Euro-chic is alive and well in Princeton. Located on Hulfish Street, below the former location of the Corkscrew Wine Shop, the Underground Cafe offers visual as well as gustatory delights. As you step down into the airy space, you are greeted with swoops and swirls of glass and stone. The lines of the banquettes undulate, mimicked by the drape of the ceiling fabric. The clear crackle glass of the steps above lava rock gives the impression of height and openness that belies the below-ground area. The space is further expanded by the use of mirrors to draw you in.
When we first arrived we were immediately pulled to the intricate stone bar embedded with fiber optic filaments that brought to mind a buried mothership. Were we in Amsterdam and was it really 1973 again? Restaurateur Assen Tchongov, a young man who came to America to study and coach soccer but who comes from a restaurant family in Bulgaria, has made sure this is not your ordinary dining experience.
My friends and I were seated at one of the curved banquettes that cocoon an asymmetrical table amply sized for the four of us. Our wine was immediately tended to and we fell to devouring the extensive menu. Appetizers are more than ample; three were easily shared. The mushrooms in white wine with blue cheese were a huge hit ($9.50) and on a second visit the croquettes with yogurt sauce made with spinach and feta was the winner ($8.25). Prices for starters range from $8.25 to $12.50 for the grilled eggplant served cold and mixed with tomatoes, pecans, and fresh goat cheese.
Salads are equally ample and range from $9.50 to $11.50. We tried the mozzarella with grapes, teamed with fresh baby spinach and mint. The cheeses used in the mushrooms, the eggplant and salad were among the smoothest and freshest we’d had in ages. My friends, who hail from Europe, no mean place to appreciate fine cheese, commented on the creamy texture and tang of the blue cheese.
In addition, there are hearty soups; chicken noodle, seafood and vegetable from $5.75 to $7. You could make a meal from a mix of just the beginnings.
While the menu does not immediately suggest the restaurant’s continental flair, the potential for more eclectic offerings is there. Tchongov reportedly hired his chefs after holding a competition in Bulgaria. One show stopper on the current menu is an elaborate shish kebab served with the flair reminiscent of a Greek country taverna. We chose the bourbon chicken, the beef marsala, grilled octopus, and the beef Bernaise. Each was fresh and redolent with marinade.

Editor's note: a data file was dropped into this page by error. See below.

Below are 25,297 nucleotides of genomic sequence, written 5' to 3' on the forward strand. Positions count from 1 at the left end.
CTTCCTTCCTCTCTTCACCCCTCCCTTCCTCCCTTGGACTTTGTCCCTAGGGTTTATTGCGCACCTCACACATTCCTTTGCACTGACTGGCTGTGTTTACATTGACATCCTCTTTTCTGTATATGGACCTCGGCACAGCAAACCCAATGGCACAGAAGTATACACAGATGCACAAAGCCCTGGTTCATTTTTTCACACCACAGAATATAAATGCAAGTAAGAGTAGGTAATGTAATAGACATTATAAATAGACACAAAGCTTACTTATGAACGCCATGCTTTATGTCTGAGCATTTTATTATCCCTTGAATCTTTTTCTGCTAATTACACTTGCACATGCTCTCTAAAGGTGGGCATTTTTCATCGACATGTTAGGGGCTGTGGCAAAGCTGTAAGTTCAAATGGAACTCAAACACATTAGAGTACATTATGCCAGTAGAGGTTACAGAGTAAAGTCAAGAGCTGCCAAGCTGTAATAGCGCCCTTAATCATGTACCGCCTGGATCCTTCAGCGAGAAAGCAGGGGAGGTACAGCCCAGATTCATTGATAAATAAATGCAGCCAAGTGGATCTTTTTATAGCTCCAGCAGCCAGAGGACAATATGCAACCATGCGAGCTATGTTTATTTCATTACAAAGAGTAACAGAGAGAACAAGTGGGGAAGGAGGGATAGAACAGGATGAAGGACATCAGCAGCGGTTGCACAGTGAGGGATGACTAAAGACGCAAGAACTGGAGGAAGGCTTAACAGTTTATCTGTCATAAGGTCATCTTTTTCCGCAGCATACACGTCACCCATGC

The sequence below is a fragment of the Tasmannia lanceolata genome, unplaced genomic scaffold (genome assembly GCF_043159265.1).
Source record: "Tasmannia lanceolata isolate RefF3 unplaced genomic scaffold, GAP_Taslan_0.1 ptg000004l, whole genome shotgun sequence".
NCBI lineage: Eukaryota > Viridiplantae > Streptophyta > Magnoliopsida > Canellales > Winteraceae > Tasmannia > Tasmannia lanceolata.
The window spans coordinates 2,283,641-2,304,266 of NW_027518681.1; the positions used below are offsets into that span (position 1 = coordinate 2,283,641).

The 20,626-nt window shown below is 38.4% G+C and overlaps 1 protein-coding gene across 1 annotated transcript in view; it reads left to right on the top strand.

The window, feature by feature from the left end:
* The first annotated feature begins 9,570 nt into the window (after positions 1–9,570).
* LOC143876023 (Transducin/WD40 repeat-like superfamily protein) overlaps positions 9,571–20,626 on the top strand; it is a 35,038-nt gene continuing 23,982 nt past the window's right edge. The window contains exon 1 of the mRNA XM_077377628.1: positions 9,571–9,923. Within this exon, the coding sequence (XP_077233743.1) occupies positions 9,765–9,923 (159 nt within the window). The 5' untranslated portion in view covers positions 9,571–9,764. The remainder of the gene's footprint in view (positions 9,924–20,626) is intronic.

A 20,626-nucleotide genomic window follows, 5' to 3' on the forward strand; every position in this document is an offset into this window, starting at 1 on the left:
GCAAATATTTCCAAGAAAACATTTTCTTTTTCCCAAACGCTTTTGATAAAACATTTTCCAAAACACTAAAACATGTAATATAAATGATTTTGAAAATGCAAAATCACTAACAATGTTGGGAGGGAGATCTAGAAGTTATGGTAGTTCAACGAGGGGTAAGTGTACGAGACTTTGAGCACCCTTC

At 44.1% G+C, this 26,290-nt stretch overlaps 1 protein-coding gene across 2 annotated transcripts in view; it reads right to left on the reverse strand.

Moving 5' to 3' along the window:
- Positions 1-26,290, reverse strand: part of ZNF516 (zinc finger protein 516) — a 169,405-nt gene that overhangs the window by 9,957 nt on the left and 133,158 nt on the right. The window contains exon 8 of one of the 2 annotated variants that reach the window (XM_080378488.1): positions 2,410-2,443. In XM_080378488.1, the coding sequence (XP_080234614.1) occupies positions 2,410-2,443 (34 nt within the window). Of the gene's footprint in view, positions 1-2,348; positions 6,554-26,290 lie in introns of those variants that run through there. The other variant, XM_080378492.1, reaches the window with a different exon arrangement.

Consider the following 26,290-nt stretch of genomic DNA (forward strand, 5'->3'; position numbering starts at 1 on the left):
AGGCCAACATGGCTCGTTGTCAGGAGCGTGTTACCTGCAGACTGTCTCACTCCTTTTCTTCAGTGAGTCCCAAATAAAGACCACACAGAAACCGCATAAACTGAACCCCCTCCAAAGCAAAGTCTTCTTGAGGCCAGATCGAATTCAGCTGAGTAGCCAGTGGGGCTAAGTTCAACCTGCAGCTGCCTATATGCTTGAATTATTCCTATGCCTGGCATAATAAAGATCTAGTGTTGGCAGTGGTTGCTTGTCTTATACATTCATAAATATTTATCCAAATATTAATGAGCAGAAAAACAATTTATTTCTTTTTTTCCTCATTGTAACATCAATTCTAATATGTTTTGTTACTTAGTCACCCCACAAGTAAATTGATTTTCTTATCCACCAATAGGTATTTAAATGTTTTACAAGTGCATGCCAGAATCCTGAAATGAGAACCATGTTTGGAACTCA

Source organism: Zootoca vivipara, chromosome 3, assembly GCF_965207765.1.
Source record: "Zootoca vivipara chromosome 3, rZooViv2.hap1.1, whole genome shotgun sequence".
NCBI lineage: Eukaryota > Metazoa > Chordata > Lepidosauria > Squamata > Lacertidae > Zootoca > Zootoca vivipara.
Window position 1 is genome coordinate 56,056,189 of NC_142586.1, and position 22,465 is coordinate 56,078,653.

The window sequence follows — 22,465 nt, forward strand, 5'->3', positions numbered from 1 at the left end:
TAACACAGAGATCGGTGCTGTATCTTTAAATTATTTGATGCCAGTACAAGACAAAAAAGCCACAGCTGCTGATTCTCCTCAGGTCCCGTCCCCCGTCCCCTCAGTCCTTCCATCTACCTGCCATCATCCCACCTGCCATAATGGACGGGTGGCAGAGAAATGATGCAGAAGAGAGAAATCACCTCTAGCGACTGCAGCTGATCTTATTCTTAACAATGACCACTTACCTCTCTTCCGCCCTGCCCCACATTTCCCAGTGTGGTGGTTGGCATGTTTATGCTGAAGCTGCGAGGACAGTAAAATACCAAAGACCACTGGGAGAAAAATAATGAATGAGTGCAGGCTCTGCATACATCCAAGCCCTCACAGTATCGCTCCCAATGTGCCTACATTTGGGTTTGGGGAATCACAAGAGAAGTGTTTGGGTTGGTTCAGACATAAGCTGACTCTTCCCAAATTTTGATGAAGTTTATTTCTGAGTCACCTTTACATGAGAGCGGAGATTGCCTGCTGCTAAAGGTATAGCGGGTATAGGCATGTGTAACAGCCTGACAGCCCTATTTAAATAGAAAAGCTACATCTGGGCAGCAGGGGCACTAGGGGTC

Prices for the main dishes run from $14.50 to $27.25 and encompass pork and
seafood as well as the chicken and beef dishes we chose. On our second
visit, the salmon was the savory favorite.
For dessert we opted for the milk pie, the only authentic Bulgarian offering on the menu — so far. Similar to fresh bread pudding with a honey sauce, it is light and not cloying. The sweets are priced from $5.50 to $11.75 for a massive fruit sundae for two that looks like a work of art. Tchongov promises more Bulgarian dishes as he refines the menu, something well worth anticipating.
Don’t pass up the delicious coffees and non-alcoholic cocktails of fresh fruit. Having your cappucino served in a mug of swooping design with a crooked spoon balanced on one edge is worth coming down all by itself. Dress is eclectic: jeans and boots sat with full length mink coats the nights we were there. The crackle glass tables are well spaced and large enough to take the multitude of plates, visual treatsthemselves.
Our one minor quibble: the draft from the doors as patrons enter and exit. During these cold months a curtain at the entrance would help.
The Underground Cafe is open seven days a week until 11 p.m. and Tchongov has said even the later patrons are welcome for a full meal. This makes it perfect for after-theater dining or coffee and dessert.
The Underground Cafe, 4 Hulfish Street, Princeton. 609-924-0666.
Breakfast, lunch, and dinner. BYOB.